January 7th - Welcome to London

January 7th, 6:15am
Here I was thinking I’d journal most everyday but obviously that didn’t work out so well. I still haven’t quite kicked the jet lag and by the time I get home and eat dinner all I want to do is sleep. But as I still can’t sleep all the way through until my alarm I thought I’d do something useful with my time.
I arrived at Heathrow and passed through customs relatively quickly and got my bags almost right away; followed all the yellow exit signs and found my name amid dozens of white signs, shook the driver’s hand and away we went. London drivers are mad. I could get used to the reverse direction but the weaving through lanes without a signal, literally driving down the middle of two lanes, and coming within centimeters of side-swiping every car on the road is a bit much. Part of me was gasping while the other was thoroughly enjoying the ride and my brief brush with death – sort of.
I live in a charming little flat with Katie, my host, and her house rabbit, Rodney. When I first learned that I’d be living alone with a single lady I was a bit nervous but we get on quite well (It’s inevitable that I’m going to be throwing in some British speech along the way, so may as well get used to it). At some point I’ll take pictures, but have yet to do so.
On Monday I met Heidi, another girl in the program, at the Eastcote tube station and after an encounter with a frustrated ticket man we eventually made our way down to the platform, onto the Piccadilly line, and 15 or so stops later to Russell Square. Apparently this is one of the deepest stations in London and our directions specifically said to take the lift but the stairs looked far more convenient as there was a giant mass of people surrounding the lifts and so we decided that 175 stairs couldn’t be that awful . . .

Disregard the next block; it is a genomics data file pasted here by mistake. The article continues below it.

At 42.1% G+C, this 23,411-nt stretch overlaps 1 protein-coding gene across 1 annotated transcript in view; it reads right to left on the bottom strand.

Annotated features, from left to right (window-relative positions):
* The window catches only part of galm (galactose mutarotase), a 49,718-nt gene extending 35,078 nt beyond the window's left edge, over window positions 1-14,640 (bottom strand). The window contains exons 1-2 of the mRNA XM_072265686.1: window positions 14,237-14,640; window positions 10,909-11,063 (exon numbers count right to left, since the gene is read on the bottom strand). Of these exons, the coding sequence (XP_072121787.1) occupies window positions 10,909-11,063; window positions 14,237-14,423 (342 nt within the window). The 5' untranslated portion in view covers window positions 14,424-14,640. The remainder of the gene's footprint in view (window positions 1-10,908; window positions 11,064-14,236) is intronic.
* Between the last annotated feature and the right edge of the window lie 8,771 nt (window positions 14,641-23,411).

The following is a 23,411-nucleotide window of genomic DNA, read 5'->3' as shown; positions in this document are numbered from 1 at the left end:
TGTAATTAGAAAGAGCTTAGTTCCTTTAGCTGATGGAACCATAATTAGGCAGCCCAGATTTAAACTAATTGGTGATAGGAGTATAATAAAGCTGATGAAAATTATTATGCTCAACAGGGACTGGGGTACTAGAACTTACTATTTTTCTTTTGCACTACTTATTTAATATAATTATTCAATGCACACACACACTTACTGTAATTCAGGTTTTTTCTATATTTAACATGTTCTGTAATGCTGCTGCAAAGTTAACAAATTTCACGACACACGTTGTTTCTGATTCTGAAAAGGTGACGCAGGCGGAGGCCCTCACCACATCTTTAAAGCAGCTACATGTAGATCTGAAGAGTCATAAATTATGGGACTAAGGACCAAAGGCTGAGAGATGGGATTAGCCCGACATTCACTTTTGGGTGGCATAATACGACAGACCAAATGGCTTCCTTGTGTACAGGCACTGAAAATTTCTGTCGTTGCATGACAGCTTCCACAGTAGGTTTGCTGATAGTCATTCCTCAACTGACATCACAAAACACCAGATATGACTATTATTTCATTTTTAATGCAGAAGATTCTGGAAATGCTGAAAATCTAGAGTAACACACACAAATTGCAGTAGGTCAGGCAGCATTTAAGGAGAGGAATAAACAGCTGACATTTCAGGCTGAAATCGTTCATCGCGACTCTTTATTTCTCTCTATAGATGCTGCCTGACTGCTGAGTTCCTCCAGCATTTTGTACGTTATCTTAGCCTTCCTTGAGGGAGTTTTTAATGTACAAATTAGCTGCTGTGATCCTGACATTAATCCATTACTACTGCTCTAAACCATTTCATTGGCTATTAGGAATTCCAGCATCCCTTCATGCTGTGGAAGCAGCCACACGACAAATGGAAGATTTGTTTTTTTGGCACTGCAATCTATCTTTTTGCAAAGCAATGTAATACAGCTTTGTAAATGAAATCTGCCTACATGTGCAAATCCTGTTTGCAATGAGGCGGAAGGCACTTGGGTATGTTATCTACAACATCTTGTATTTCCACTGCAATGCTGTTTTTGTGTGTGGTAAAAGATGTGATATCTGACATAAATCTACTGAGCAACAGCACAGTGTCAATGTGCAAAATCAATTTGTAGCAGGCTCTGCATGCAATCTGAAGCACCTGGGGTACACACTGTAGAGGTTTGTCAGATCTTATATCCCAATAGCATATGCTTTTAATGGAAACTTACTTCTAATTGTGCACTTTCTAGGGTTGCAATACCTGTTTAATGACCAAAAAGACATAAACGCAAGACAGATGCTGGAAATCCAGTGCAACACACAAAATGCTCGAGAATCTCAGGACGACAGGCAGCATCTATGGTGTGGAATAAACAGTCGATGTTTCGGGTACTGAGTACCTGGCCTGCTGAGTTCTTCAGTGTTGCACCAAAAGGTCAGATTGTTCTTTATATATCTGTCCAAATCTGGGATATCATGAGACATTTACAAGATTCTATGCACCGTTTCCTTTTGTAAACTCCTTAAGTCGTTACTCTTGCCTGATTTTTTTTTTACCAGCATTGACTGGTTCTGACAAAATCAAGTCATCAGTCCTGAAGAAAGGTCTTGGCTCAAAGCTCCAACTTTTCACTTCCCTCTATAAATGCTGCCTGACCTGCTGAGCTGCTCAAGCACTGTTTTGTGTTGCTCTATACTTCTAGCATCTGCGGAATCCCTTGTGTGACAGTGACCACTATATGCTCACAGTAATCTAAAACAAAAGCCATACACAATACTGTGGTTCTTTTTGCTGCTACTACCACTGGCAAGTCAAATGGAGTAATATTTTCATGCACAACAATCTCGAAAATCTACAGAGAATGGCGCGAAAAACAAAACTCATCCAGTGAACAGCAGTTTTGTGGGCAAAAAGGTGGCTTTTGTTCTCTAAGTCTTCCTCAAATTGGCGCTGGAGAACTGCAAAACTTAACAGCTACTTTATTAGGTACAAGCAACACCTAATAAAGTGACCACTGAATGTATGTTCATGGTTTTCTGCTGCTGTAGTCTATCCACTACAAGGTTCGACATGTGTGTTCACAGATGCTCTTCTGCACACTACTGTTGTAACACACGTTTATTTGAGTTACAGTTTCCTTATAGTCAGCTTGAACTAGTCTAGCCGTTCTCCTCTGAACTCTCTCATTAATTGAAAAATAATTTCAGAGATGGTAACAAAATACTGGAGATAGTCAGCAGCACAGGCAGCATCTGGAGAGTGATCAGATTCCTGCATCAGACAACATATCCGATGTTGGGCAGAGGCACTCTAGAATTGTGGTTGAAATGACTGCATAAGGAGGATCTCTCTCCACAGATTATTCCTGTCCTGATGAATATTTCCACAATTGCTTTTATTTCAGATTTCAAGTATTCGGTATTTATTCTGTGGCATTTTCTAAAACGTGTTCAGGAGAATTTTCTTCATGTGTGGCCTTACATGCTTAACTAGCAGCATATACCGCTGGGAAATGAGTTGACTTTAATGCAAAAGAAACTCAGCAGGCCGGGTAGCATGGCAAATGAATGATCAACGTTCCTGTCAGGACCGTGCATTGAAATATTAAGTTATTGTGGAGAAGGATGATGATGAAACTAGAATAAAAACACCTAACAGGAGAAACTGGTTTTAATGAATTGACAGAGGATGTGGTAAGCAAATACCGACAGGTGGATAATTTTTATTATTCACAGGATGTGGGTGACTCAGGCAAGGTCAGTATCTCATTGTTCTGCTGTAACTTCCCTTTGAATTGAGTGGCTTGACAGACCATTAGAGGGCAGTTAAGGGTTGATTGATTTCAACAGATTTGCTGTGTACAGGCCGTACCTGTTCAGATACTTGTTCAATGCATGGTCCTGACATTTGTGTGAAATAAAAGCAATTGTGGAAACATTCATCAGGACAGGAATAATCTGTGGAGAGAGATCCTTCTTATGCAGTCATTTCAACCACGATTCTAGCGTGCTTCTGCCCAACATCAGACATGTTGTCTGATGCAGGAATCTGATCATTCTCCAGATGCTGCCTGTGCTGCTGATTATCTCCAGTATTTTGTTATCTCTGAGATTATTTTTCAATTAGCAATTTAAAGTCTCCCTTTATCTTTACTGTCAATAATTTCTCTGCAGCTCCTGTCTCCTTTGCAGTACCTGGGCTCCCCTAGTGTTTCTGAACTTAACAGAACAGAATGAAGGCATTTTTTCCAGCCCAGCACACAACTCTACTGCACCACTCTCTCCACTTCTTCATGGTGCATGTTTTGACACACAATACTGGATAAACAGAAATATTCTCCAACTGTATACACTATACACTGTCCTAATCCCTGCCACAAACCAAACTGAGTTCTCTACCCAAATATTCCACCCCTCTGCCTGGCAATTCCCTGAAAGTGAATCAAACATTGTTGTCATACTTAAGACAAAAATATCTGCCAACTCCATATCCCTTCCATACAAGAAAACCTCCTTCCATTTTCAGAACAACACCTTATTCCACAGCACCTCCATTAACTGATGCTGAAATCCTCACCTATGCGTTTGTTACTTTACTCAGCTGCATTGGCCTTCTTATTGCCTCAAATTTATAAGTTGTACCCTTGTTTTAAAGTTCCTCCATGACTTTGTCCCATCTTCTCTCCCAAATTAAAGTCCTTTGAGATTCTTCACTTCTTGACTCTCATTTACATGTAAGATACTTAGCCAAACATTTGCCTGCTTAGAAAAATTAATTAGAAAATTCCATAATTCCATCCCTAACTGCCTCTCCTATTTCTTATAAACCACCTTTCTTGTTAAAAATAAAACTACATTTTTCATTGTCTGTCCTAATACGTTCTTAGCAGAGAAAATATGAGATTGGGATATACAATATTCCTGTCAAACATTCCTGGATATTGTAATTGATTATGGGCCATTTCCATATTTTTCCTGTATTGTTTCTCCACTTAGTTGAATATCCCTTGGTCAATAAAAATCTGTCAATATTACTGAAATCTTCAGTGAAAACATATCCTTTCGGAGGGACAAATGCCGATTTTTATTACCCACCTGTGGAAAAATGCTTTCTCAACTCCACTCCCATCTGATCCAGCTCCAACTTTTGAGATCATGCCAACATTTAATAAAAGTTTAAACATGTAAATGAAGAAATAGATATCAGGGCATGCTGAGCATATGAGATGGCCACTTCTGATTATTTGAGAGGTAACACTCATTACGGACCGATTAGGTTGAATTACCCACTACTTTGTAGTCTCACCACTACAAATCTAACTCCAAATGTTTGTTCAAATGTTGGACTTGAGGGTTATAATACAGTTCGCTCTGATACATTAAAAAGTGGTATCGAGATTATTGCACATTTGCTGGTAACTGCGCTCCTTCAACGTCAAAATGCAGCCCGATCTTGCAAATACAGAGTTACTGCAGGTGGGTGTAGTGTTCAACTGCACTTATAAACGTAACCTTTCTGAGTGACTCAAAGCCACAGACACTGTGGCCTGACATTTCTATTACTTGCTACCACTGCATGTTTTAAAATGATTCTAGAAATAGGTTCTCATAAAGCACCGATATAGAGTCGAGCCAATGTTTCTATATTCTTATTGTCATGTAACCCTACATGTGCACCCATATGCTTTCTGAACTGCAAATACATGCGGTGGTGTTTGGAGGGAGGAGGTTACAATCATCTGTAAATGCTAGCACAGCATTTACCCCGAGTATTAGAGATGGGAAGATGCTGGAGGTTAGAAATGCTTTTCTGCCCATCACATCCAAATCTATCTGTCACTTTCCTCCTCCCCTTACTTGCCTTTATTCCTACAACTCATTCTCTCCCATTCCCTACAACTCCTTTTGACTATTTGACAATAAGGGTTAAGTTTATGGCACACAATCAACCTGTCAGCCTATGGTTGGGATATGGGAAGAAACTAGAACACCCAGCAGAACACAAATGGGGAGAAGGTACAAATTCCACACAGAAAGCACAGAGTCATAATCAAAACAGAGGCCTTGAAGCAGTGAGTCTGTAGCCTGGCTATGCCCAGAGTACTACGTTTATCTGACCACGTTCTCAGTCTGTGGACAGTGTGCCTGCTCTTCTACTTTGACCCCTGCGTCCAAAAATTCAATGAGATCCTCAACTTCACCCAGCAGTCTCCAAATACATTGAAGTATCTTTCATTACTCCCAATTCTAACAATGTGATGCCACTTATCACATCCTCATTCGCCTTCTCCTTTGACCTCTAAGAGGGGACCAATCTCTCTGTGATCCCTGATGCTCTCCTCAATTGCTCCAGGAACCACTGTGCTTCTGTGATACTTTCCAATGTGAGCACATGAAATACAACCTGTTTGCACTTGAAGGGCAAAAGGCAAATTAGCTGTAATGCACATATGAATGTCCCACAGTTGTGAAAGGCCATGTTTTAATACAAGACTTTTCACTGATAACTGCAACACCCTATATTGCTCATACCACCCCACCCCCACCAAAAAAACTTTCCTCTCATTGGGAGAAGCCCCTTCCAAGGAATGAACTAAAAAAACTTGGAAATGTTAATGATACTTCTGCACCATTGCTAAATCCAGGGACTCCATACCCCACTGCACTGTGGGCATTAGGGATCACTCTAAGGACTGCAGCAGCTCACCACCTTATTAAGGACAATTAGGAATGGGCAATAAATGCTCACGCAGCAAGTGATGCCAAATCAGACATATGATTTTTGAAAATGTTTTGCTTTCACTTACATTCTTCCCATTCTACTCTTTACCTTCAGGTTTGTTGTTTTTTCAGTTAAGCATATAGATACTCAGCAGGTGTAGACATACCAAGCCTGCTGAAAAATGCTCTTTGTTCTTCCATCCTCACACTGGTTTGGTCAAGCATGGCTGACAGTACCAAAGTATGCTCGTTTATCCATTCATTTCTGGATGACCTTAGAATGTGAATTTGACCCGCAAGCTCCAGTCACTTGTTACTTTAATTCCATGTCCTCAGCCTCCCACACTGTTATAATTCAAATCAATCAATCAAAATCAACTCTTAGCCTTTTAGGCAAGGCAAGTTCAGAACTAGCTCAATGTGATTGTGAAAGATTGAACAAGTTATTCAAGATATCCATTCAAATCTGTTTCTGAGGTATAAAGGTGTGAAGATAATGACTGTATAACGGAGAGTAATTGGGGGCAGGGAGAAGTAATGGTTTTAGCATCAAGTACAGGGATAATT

About 75 windy, steep steps later we were thinking that they put up the cautionary sign with the exact amount of steps for good reason.
But once reaching the top and stepping out onto the street all was worth it. I could definitely fall in love with this city. It’s massive and there are people everywhere, yet it doesn’t have an overwhelming quality. Maybe that’s because the streets twist and turn, so it’s impossible to see all the buildings in one go, but it’s also because there are hundreds of little shops, all individually owned, without any neon lights advertising the usual chains. You could spend an entire week with your head upward looking at the myriad of architecture. From 600-year-old buildings to modern skyscrapers to row houses with crooked doors and wonky steps all within yards of one another. The city exudes so much history I don’t know how I could possibly take it all in. I don’t know that anyone can, otherwise it’d be impossible to get anything done.
Yesterday we all took a boat ride down the Thames and froze our noses off. At some point in the day I lost my mittens which I was sorely regretting as I attempted to keep my hands out to take pictures. The life returned to them about an hour later. We went past the Globe Theatre, the Tate Modern, St. Pauls, and hundreds of other buildings that I’m sure are significant in some way before pulling in past London Bridge and up to the Tower of London. Unfortunately, my camera died somewhere in there and so I didn’t get all the pictures I would have liked.



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